for i = 1:length(mats)
ID = mats{i};
props = anymatrix(ID,'p');
if ~contains(props, {'built-in'}), continue, end
try
if ismember('scalable',props);
A = anymatrix(ID,n);
else
A = anymatrix(ID);
end
A = full(A);  % Convert sparse matrices to full.
[mm,nn] = size(A);
if max(mm,nn) > 1 && max(mm,nn) <= 1e3
fprintf('%s: (%g,%g)\n', ID, size(A,1), size(A,2))
A = A/norm(A,1); % Normalize to avoid overflow.
r = norm(A)/sqrt(norm(A,1)*norm(A,inf));
ratio(k) = r; k = k+1;
end
catch
fprintf('Skipping %s\n', ID)
end
end
fprintf('Min(ratio) = %9.2e\n', min(ratio))


The output is, with [...] denoting omitted lines,

contest/erdrey: (64,64)
contest/geo: (64,64)
[...]
regtools/ursell: (64,64)
regtools/wing: (64,64)
Min(ratio) =  1.25e-01


## Optimal Matrices

The core group contains some matrices with optimality properties. For example, core/triminsval01 is the unique matrix having the minimal smallest singular value over all nonsingular binary upper triangular matrices.

>> A = anymatrix('core/triminsval01',8)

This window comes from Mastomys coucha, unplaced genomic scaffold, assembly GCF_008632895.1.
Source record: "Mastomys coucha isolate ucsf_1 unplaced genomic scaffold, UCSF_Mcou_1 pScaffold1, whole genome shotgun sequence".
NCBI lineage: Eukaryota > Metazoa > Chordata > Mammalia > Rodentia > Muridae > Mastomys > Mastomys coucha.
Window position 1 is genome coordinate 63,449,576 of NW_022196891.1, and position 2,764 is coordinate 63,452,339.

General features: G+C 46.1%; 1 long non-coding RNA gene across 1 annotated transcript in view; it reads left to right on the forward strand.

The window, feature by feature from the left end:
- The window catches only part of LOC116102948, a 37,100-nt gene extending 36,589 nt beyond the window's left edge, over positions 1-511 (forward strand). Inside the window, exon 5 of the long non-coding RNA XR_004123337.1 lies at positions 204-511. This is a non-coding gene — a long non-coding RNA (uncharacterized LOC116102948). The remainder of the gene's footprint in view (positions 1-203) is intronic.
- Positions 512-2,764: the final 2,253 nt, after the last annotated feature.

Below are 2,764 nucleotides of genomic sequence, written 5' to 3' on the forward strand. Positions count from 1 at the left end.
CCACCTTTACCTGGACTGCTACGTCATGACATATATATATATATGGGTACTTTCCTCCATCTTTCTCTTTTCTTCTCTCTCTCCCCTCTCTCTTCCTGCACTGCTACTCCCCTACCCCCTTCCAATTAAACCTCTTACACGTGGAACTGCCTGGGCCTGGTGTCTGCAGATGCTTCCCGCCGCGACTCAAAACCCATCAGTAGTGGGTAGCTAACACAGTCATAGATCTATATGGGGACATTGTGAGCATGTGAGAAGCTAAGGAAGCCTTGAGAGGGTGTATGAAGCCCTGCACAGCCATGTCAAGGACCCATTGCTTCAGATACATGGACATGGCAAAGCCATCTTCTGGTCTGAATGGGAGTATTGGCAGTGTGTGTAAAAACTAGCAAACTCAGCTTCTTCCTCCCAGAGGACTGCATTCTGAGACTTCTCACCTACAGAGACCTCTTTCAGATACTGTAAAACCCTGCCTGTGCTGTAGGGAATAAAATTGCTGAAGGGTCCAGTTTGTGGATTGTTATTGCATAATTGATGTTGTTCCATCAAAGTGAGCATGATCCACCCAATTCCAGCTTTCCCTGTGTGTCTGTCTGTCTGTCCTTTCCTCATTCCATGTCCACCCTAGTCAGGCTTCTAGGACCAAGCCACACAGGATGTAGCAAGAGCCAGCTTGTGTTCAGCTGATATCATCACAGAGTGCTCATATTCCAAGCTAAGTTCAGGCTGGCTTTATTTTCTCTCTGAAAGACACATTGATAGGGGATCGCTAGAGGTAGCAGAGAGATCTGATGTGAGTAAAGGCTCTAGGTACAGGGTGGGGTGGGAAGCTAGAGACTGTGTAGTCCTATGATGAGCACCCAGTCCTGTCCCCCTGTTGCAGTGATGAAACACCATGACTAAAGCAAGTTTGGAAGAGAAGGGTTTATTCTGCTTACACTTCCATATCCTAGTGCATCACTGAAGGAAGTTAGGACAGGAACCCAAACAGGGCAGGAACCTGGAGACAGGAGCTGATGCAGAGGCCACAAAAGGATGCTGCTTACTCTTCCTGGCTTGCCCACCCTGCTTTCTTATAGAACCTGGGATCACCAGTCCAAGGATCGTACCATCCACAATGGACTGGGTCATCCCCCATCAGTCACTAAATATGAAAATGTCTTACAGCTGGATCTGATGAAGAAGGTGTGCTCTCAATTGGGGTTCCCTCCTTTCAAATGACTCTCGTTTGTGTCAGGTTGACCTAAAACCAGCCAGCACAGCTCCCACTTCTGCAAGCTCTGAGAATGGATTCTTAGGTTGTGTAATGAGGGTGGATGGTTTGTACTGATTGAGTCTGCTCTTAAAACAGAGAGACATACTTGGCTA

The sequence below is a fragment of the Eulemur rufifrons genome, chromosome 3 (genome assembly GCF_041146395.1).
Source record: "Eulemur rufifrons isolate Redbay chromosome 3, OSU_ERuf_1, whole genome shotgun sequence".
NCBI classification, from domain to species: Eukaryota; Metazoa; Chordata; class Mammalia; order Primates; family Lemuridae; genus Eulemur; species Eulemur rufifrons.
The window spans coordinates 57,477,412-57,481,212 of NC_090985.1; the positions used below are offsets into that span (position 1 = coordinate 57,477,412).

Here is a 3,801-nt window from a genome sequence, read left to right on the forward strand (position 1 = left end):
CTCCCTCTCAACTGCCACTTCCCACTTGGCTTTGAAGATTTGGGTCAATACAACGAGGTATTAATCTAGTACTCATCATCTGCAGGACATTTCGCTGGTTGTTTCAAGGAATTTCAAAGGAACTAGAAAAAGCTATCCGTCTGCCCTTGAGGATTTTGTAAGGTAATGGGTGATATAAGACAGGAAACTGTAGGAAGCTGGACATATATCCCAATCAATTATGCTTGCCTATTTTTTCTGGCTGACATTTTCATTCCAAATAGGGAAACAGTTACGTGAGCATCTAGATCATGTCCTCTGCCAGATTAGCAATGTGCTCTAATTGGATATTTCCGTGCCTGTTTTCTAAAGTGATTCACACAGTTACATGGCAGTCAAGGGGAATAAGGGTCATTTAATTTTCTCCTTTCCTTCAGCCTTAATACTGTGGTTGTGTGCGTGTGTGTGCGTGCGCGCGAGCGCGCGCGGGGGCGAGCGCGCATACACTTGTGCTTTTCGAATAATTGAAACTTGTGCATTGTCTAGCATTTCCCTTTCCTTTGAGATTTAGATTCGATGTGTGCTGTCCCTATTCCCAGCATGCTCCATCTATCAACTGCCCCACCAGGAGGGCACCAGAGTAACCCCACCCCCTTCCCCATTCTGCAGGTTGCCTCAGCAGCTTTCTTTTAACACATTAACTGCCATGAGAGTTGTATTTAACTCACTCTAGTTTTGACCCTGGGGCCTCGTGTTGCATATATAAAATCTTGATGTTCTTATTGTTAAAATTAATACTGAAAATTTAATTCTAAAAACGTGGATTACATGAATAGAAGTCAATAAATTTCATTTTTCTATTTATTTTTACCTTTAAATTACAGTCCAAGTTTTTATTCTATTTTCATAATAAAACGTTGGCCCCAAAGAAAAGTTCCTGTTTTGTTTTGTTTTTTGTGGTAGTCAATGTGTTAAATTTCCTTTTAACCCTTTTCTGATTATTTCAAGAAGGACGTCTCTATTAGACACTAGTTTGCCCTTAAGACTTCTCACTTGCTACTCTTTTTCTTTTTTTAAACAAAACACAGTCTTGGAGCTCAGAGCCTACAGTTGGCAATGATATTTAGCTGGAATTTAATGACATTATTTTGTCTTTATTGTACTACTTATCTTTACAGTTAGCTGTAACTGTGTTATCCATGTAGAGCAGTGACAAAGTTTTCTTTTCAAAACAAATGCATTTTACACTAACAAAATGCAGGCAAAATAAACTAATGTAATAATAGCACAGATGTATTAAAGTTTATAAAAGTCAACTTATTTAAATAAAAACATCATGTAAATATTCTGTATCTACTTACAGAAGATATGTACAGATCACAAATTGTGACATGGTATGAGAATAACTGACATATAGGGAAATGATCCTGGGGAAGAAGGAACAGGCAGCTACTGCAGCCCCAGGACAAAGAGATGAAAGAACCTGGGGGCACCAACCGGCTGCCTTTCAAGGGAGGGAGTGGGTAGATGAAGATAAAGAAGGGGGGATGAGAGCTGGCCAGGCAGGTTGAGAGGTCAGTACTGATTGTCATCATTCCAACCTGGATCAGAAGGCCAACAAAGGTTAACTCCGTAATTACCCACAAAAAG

A =
1     1     0     1     0     1     0     1
0     1     1     0     1     0     1     0
0     0     1     1     0     1     0     1
0     0     0     1     1     0     1     0
0     0     0     0     1     1     0     1
0     0     0     0     0     1     1     0
0     0     0     0     0     0     1     1
0     0     0     0     0     0     0     1
>> min(svd(A))
ans =
4.7385e-02
>> inv(A)
ans =
1    -1     1    -2     3    -5     8   -13
0     1    -1     1    -2     3    -5     8
0     0     1    -1     1    -2     3    -5
0     0     0     1    -1     1    -2     3
0     0     0     0     1    -1     1    -2
0     0     0     0     0     1    -1     1
0     0     0     0     0     0     1    -1
0     0     0     0     0     0     0     1


Notice the appearance of Fibonacci numbers in the inverse.

## Remote Groups

The following groups of matrices can be added to Anymatrix. We hope that other groups will be made available by users in the future.

To incorporate the matrices in the first of these repositories as a group named corrinv we can use the 'groups' command ('g' for short) as follows.

>> anymatrix('g','corrinv','higham/matrices-correlation-invalid');
Cloning into '[...]/corrinv/private'...
[...]
Anymatrix remote group cloned.


Now we can access matrices in the corrinv group.

>> anymatrix('corrinv/tec03','h')
tec03    Invalid correlation matrix from stress testing.